Mythology was used to gather knowledge about our physical and mental world, as we use science to do so today. Through that knowledge, we can assign meaning to everything we come into contact with. And so we ground ourselves.


It is that which is an integral part of being human: our constant creation in a universe which, without our interferences, would stay without meaning.


But knowledge is subjective, so the foundations that we build for ourselves are unstable. The idea that we can’t travel faster than the speed of light can be as mythological within 2000 years as the Minotaur is to us today. The way we feel about love and death may change from one day to the next.

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In my artistic practice, I draw attention to the subjectivity of knowledge and meaning. My works allude to meaning and knowledge through verbal and symbolic, visual references. At first, it seems that the words and symbols contain a certain meaning or knowledge. My research into the themes I want to depict make it so that the references are grounded in contemporary and historical sources, ranging from mythological stories to scientific formula.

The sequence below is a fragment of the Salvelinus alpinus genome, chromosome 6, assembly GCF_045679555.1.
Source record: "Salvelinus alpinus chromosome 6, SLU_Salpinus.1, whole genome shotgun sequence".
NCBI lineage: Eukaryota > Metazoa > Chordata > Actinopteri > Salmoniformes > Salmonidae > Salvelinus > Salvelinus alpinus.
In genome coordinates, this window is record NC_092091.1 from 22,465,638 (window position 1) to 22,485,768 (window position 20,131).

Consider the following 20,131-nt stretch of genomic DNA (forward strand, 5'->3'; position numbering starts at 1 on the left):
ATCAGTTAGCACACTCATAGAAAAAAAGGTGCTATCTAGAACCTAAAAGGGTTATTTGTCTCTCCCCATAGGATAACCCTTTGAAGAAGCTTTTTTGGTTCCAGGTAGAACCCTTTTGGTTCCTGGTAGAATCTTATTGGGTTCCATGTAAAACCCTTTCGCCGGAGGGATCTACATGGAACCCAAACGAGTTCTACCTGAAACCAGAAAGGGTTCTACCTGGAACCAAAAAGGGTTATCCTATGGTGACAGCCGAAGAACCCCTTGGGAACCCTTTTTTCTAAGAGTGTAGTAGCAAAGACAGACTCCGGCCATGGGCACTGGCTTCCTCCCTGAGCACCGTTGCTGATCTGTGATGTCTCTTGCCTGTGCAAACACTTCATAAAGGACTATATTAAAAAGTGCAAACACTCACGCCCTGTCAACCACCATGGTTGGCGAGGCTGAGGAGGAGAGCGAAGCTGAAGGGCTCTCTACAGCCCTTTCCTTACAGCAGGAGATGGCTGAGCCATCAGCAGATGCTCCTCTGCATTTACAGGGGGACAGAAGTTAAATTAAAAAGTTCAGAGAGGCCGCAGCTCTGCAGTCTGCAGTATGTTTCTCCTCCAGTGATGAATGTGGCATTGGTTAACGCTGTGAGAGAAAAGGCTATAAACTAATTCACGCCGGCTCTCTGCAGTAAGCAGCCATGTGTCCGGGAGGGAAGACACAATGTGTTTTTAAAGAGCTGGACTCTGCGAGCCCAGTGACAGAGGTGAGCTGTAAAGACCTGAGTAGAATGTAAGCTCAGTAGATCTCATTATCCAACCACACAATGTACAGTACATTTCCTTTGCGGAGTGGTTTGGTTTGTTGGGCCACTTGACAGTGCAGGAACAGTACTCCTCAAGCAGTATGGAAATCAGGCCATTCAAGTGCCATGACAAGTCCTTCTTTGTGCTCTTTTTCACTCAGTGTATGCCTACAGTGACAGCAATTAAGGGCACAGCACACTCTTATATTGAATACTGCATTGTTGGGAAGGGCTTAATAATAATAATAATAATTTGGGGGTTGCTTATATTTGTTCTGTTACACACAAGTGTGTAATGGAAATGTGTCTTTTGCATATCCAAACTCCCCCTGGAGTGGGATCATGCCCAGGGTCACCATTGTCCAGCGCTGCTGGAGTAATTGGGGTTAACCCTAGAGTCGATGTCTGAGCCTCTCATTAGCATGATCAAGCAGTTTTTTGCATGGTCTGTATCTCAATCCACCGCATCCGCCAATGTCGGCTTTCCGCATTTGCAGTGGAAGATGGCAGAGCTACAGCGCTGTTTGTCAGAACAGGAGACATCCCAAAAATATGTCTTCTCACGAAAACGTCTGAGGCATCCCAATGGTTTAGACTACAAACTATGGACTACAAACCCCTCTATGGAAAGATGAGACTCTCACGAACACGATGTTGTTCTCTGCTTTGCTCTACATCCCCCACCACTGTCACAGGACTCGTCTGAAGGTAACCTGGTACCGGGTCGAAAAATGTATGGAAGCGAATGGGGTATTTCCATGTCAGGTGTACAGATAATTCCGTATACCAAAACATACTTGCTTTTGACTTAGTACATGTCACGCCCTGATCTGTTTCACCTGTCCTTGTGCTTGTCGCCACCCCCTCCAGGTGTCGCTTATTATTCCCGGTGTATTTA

This knowledge is both appropriated and dislocated during the creation of the work. References are brought together based on intuition rather than structure. In doing so, the meaning and knowledge contained in the work is made almost illegible for the audience. They are meant to get lost in the labyrinth of references and either succumb to nihilism or find their way through our human nature.


My works range from drawing, painting and sculpture to video and installation art. Images, symbols, sentences and expression-like marks and swirls are brought together to create artifacts that seem to proclaim and unknown truth in a contemporary context. At times, these are brought together in installations, which are often first created in a 3D digital environment to test out larger elements and the relationships between works while not being constraint by my own technical limits.